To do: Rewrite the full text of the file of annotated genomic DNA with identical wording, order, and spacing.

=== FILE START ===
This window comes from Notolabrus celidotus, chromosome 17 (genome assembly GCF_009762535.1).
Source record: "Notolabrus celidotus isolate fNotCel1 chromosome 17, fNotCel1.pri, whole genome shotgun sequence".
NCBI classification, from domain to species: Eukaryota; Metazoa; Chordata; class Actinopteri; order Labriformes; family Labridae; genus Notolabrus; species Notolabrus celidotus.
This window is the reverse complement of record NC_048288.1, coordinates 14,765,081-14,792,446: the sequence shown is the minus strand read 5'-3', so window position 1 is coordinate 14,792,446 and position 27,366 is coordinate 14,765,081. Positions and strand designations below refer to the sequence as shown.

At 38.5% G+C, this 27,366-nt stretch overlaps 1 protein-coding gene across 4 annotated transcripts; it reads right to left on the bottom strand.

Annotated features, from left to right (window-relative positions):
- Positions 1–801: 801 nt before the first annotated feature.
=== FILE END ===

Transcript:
This window comes from Notolabrus celidotus, chromosome 17 (genome assembly GCF_009762535.1).
Source record: "Notolabrus celidotus isolate fNotCel1 chromosome 17, fNotCel1.pri, whole genome shotgun sequence".
NCBI classification, from domain to species: Eukaryota; Metazoa; Chordata; class Actinopteri; order Labriformes; family Labridae; genus Notolabrus; species Notolabrus celidotus.
This window is the reverse complement of record NC_048288.1, coordinates 14,765,081-14,792,446: the sequence shown is the minus strand read 5'-3', so window position 1 is coordinate 14,792,446 and position 27,366 is coordinate 14,765,081. Positions and strand designations below refer to the sequence as shown.

At 38.5% G+C, this 27,366-nt stretch overlaps 1 protein-coding gene across 4 annotated transcripts; it reads right to left on the bottom strand.

Annotated features, from left to right (window-relative positions):
- Positions 1–801: 801 nt before the first annotated feature.